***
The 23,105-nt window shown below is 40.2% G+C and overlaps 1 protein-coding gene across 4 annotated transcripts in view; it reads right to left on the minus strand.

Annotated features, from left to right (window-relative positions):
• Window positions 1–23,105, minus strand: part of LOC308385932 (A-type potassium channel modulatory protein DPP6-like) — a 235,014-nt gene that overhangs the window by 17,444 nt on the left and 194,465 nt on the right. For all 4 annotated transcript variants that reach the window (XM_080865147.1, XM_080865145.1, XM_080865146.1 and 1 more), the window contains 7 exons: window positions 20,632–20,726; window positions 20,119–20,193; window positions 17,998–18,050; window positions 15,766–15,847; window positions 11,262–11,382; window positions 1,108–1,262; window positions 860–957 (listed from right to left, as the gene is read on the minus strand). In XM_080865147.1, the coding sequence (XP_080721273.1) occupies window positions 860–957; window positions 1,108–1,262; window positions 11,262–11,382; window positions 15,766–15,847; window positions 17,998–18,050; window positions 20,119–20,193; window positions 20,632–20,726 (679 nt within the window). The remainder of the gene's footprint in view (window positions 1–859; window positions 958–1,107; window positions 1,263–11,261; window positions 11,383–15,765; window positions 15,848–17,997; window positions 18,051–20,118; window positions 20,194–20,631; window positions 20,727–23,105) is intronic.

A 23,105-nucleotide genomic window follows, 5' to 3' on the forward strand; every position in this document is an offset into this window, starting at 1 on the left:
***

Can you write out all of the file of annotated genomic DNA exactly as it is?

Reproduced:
The 23,105-nt window shown below is 40.2% G+C and overlaps 1 protein-coding gene across 4 annotated transcripts in view; it reads right to left on the minus strand.

Annotated features, from left to right (window-relative positions):
• Window positions 1–23,105, minus strand: part of LOC308385932 (A-type potassium channel modulatory protein DPP6-like) — a 235,014-nt gene that overhangs the window by 17,444 nt on the left and 194,465 nt on the right. For all 4 annotated transcript variants that reach the window (XM_080865147.1, XM_080865145.1, XM_080865146.1 and 1 more), the window contains 7 exons: window positions 20,632–20,726; window positions 20,119–20,193; window positions 17,998–18,050; window positions 15,766–15,847; window positions 11,262–11,382; window positions 1,108–1,262; window positions 860–957 (listed from right to left, as the gene is read on the minus strand). In XM_080865147.1, the coding sequence (XP_080721273.1) occupies window positions 860–957; window positions 1,108–1,262; window positions 11,262–11,382; window positions 15,766–15,847; window positions 17,998–18,050; window positions 20,119–20,193; window positions 20,632–20,726 (679 nt within the window). The remainder of the gene's footprint in view (window positions 1–859; window positions 958–1,107; window positions 1,263–11,261; window positions 11,383–15,765; window positions 15,848–17,997; window positions 18,051–20,118; window positions 20,194–20,631; window positions 20,727–23,105) is intronic.

A 23,105-nucleotide genomic window follows, 5' to 3' on the forward strand; every position in this document is an offset into this window, starting at 1 on the left: